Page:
Describing complex charitable giving instruments: Experimental tests of technical finance terms and tax benefits

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6 Scopus citations


Planned giving, including charitable remainder trusts, charitable gift annuities, remainder interest deeds, donor advised funds, and gifts of appreciated stocks and bonds, can offer substantial benefits to donors and provide needed support to charities. However, presenting complex charitable planning options creates unique challenges. Past experimental work demonstrates that social or emotional concerns motivate charitable giving decisions, but that financial or monetary reminders promote a market-exchange mentality reducing both social concern and charitable donations. Consequently, some recommend eliminating references to tax benefits when introducing charitable planning options. Yet, tax benefits may be a motivational and socially acceptable form of donor benefit because they cost the charity nothing. A series of experiments measuring interest in pursuing various planned giving arrangements demonstrates that although using technical financial terms—including even the technically correct name of the instrument—does reduce interest, referencing tax benefits increases interest. Gratuitous technical finance references may engender a market-exchange mindset and thereby reduce charitable interest. However, a simple description of donor tax benefits—a socially acceptable benefit also relevant for a market-exchange mindset—can still motivate charitable giving. The experimental results suggest that when initially describing complex charitable options, practitioners should avoid technical financial terminology, but should mention, and even lead with, tax benefits.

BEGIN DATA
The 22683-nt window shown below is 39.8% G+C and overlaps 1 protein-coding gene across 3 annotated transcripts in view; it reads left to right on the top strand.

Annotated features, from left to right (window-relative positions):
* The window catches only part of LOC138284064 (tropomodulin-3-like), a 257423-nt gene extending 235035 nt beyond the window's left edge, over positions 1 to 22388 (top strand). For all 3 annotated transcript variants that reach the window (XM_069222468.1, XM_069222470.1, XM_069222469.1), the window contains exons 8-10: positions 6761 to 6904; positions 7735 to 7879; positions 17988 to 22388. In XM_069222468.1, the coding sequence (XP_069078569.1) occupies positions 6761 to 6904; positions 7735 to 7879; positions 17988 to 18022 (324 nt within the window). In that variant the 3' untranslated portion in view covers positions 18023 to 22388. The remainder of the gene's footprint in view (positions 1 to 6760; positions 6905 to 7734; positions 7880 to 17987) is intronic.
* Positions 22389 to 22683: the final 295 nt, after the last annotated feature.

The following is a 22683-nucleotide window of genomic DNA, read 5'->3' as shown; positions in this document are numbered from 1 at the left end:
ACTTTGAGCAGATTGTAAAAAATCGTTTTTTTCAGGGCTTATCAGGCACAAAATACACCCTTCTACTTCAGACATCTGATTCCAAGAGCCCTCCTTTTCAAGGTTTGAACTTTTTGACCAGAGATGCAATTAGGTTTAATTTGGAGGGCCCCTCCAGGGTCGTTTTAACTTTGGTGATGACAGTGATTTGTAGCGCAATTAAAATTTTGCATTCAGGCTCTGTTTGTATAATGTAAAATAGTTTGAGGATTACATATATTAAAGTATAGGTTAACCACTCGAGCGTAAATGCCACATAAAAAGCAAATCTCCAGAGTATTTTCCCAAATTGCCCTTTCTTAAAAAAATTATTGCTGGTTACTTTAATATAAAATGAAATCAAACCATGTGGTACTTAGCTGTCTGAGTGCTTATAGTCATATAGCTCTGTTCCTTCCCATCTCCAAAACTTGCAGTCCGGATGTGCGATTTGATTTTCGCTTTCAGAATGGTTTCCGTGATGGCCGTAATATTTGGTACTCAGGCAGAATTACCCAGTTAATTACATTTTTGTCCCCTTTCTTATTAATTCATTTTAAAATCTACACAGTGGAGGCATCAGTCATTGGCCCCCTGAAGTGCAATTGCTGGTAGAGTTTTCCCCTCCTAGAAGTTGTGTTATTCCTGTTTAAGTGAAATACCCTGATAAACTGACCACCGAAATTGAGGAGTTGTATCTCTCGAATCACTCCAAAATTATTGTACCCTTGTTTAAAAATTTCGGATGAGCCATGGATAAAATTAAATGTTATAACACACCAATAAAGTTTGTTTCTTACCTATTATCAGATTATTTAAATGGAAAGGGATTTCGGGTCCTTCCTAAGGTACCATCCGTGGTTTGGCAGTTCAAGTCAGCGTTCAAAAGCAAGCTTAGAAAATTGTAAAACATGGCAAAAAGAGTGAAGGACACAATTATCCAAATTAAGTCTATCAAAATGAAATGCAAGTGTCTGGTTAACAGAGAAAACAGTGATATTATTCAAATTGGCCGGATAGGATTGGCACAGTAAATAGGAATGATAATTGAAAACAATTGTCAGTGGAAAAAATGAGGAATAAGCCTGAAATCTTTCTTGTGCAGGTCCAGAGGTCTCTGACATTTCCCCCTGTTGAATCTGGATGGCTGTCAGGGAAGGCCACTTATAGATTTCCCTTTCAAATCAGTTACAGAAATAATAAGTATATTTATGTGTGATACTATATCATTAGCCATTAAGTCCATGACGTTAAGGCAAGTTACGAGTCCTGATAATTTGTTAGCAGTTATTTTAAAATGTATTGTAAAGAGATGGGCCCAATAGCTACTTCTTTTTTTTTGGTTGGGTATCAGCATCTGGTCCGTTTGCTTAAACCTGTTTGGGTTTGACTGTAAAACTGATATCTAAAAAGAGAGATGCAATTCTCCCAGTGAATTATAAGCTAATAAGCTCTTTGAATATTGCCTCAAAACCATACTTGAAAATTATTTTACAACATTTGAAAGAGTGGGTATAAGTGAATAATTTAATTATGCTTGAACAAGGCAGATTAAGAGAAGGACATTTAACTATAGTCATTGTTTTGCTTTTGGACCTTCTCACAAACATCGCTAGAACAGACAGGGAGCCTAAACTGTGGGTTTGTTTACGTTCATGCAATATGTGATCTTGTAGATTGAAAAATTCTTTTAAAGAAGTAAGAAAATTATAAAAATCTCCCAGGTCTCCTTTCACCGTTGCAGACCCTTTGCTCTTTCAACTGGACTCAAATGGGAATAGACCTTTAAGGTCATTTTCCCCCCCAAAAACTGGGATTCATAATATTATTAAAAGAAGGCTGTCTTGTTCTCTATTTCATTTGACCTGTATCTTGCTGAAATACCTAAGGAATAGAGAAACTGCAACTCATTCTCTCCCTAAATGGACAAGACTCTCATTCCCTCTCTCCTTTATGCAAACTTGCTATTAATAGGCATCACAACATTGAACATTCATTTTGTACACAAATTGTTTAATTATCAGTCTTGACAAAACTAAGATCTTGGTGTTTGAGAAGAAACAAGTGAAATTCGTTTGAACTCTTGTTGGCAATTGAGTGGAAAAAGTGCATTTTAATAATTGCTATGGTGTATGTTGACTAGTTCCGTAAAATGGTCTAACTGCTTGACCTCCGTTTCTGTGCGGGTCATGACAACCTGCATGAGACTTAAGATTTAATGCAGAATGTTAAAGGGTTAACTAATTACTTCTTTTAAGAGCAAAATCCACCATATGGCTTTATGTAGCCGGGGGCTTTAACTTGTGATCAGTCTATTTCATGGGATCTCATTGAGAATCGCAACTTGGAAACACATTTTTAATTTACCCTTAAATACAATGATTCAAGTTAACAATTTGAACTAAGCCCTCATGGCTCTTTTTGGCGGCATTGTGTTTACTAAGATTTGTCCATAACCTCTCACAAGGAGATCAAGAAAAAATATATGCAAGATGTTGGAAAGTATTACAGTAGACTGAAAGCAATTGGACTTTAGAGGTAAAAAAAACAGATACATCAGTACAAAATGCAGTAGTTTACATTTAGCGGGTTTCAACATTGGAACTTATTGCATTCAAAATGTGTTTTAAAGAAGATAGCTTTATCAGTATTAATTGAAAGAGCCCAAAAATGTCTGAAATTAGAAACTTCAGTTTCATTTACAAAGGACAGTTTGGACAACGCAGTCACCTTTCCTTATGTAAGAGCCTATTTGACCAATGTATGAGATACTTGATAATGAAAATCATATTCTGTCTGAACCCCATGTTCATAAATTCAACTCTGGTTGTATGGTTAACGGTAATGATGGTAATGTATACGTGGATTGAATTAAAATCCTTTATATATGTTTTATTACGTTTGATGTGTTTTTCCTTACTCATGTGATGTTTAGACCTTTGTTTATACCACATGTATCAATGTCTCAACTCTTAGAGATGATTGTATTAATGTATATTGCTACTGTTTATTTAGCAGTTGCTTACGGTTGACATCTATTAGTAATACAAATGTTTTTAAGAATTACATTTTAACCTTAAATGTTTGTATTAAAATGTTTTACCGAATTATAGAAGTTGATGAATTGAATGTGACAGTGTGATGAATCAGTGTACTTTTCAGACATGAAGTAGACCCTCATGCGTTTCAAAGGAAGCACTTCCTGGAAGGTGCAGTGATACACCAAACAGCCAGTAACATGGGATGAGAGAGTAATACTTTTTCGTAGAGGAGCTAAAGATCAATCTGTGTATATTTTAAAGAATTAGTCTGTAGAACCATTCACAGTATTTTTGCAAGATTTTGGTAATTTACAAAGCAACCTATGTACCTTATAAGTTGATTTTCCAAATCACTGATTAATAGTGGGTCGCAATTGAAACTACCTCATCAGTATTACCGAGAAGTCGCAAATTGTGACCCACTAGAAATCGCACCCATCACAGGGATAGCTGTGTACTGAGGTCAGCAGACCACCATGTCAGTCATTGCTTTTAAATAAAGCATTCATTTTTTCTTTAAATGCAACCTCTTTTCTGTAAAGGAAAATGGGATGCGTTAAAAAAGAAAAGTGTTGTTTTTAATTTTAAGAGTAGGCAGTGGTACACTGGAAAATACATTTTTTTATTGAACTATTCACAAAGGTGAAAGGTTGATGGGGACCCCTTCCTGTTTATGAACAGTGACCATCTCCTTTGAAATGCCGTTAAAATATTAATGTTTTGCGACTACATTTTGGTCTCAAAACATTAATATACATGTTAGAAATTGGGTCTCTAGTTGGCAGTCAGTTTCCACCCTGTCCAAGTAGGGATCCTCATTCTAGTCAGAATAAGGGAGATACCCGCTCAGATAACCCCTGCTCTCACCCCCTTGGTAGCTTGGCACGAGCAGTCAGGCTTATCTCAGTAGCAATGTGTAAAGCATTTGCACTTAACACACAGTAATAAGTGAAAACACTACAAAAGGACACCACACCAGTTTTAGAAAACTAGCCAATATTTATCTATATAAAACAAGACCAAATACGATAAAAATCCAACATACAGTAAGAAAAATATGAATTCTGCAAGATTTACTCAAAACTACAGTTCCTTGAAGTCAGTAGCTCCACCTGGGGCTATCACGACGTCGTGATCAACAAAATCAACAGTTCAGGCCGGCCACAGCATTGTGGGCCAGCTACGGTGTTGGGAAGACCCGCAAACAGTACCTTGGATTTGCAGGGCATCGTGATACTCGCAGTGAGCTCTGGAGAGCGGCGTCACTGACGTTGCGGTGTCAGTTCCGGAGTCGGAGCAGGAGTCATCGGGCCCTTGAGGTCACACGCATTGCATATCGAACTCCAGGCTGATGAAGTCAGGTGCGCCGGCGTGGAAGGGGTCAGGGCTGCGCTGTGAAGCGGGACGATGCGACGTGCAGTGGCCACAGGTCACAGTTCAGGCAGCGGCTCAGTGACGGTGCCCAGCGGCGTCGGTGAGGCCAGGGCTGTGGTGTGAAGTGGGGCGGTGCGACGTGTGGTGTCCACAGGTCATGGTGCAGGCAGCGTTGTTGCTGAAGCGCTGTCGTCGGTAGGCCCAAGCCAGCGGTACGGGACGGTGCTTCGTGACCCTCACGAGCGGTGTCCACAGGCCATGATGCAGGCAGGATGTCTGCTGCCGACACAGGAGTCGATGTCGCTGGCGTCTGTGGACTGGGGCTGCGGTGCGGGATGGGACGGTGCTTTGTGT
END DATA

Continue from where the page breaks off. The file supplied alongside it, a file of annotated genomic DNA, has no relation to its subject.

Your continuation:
Original languageEnglish
Pages (from-to)437-452
Number of pages16
JournalNonprofit Management and Leadership
Issue number4
StatePublished - Jun 1 2018


  • charitable giving
  • financial planning
  • fundraising
  • philanthropy
  • planned giving


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